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Tamils celebrate Karthikai vilakkeedu - festival of lights

Archive: a family decorates their home with lamps and karthikai poo (gloriosa lily), a symbol of Tamil remembrance

The Tamil festival of lights known as Karthikai Deepam or Karthikai Vilakkeedu was celebrated by Eelam Tamils on Friday.

The festival falls each year on the full moon night of the Tamil month of karthikai (November). Origin stories behind the festival vary regionally, although one reason is to celebrate the birth of the Tamil god Murugan.

Another popular practice involves building a bonfire as a tribute to the God Siva who transformed into a flame 'without beginning or end'.

Bonfire at Batticaloa Mamangeswarar kovil (above) and in Jaffna (below)

In some previous years in the Tamil homeland, the proximity of the festival's date to Maaveerar Naal, the Tamil national remembrance day for fallen LTTE cadres, saw a military crackdown on observances such as lighting lamps and tolling bells at temples, as these were associated with remembrance practices.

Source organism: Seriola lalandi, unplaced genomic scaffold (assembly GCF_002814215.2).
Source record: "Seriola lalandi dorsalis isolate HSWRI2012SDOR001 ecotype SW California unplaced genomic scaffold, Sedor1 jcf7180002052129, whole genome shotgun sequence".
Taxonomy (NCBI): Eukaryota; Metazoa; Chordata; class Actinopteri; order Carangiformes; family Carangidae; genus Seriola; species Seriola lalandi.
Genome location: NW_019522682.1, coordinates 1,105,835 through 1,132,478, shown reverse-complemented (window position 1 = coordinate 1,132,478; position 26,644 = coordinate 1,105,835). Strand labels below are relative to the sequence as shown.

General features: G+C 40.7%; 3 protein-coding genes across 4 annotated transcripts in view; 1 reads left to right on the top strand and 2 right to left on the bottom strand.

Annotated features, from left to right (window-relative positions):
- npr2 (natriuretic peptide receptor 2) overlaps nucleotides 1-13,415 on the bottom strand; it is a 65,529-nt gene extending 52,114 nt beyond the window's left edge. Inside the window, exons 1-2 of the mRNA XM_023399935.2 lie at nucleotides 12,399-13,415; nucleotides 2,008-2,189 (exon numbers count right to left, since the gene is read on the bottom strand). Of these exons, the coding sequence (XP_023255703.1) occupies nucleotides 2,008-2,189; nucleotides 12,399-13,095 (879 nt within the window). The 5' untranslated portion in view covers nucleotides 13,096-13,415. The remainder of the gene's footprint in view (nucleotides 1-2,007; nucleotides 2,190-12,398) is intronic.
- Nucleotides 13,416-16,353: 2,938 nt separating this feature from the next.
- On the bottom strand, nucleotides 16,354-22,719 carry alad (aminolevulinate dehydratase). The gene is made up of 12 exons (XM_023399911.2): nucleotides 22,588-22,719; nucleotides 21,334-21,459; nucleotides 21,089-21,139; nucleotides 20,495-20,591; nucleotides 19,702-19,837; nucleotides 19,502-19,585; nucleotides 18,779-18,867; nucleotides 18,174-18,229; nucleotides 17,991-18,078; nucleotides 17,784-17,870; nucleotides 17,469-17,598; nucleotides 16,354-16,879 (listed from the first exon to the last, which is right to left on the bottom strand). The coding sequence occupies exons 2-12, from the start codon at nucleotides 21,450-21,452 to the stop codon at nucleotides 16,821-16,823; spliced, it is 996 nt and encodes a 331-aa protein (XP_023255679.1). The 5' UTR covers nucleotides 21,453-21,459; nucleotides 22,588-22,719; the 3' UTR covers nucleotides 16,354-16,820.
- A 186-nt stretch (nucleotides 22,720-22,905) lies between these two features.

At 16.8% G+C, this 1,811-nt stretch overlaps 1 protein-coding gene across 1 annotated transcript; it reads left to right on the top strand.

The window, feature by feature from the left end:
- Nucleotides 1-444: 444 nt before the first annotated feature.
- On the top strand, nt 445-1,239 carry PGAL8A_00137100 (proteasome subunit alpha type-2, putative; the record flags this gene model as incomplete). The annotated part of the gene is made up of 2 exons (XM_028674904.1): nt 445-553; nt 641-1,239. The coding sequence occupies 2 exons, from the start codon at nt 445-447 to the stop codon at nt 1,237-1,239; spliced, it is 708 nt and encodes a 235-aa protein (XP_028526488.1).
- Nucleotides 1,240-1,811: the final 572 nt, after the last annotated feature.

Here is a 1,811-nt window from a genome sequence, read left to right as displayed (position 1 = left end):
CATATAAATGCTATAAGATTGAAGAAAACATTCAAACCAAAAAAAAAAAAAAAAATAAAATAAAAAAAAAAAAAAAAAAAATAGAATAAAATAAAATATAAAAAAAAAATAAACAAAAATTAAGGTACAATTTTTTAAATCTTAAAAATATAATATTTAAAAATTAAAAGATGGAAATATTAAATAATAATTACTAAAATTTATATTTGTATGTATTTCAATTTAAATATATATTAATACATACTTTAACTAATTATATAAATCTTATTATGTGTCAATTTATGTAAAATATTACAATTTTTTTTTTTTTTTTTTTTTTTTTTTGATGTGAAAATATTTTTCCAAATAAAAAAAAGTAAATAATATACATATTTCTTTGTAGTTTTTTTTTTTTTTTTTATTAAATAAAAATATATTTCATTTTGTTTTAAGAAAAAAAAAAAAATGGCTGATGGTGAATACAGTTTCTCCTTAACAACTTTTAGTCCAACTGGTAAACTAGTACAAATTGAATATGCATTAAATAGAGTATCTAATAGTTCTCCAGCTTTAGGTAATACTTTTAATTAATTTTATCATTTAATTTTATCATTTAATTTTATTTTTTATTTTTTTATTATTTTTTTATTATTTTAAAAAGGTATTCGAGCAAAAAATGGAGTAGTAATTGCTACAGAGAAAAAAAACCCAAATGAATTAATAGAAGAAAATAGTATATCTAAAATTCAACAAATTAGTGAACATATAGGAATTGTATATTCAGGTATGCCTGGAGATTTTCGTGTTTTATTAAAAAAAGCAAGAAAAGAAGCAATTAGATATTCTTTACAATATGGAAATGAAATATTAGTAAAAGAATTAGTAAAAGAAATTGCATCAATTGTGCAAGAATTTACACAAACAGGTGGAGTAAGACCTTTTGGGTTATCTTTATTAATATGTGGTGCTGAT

The celebration of karthikai vilakkeedu took on renewed significance in militarised areas and in the diaspora as an act of Tamil resistance.

We light lamps in hope that the darkness that covers us is only the darkness of night, that evil in many forms does not destroy our roots.

Canadian Tamil artist Keera Ratnam on the significance of  Karthikai Vilakkeedu

Some of the earliest references to the festival, which is also celebrated in Tamil Nadu and Kerala, are found in Sangam era literature dating as far back as the 2nd century BCE.

A home in Aanaikottai, decorated with lamps

Bonfire at Nallur Kandasamy Kovil in Jaffna